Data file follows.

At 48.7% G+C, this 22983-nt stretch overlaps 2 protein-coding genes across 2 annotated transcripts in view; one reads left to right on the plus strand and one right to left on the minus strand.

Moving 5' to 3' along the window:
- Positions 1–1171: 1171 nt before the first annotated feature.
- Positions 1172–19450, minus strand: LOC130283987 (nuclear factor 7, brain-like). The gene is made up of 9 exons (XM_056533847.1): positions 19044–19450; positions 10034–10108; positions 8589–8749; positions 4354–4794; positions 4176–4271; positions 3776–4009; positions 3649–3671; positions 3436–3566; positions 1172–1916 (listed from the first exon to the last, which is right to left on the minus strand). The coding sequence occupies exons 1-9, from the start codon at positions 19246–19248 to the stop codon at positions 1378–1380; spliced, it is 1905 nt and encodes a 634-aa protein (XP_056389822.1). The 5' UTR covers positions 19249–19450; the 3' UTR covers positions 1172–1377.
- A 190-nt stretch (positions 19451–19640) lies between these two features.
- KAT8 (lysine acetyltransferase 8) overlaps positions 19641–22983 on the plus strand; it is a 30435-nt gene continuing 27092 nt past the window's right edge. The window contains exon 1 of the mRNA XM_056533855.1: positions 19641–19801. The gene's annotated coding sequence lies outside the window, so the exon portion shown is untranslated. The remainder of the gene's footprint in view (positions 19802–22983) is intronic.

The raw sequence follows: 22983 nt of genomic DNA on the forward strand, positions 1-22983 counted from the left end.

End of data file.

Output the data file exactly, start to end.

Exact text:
At 48.7% G+C, this 22983-nt stretch overlaps 2 protein-coding genes across 2 annotated transcripts in view; one reads left to right on the plus strand and one right to left on the minus strand.

Moving 5' to 3' along the window:
- Positions 1–1171: 1171 nt before the first annotated feature.
- Positions 1172–19450, minus strand: LOC130283987 (nuclear factor 7, brain-like). The gene is made up of 9 exons (XM_056533847.1): positions 19044–19450; positions 10034–10108; positions 8589–8749; positions 4354–4794; positions 4176–4271; positions 3776–4009; positions 3649–3671; positions 3436–3566; positions 1172–1916 (listed from the first exon to the last, which is right to left on the minus strand). The coding sequence occupies exons 1-9, from the start codon at positions 19246–19248 to the stop codon at positions 1378–1380; spliced, it is 1905 nt and encodes a 634-aa protein (XP_056389822.1). The 5' UTR covers positions 19249–19450; the 3' UTR covers positions 1172–1377.
- A 190-nt stretch (positions 19451–19640) lies between these two features.
- KAT8 (lysine acetyltransferase 8) overlaps positions 19641–22983 on the plus strand; it is a 30435-nt gene continuing 27092 nt past the window's right edge. The window contains exon 1 of the mRNA XM_056533855.1: positions 19641–19801. The gene's annotated coding sequence lies outside the window, so the exon portion shown is untranslated. The remainder of the gene's footprint in view (positions 19802–22983) is intronic.

The raw sequence follows: 22983 nt of genomic DNA on the forward strand, positions 1-22983 counted from the left end.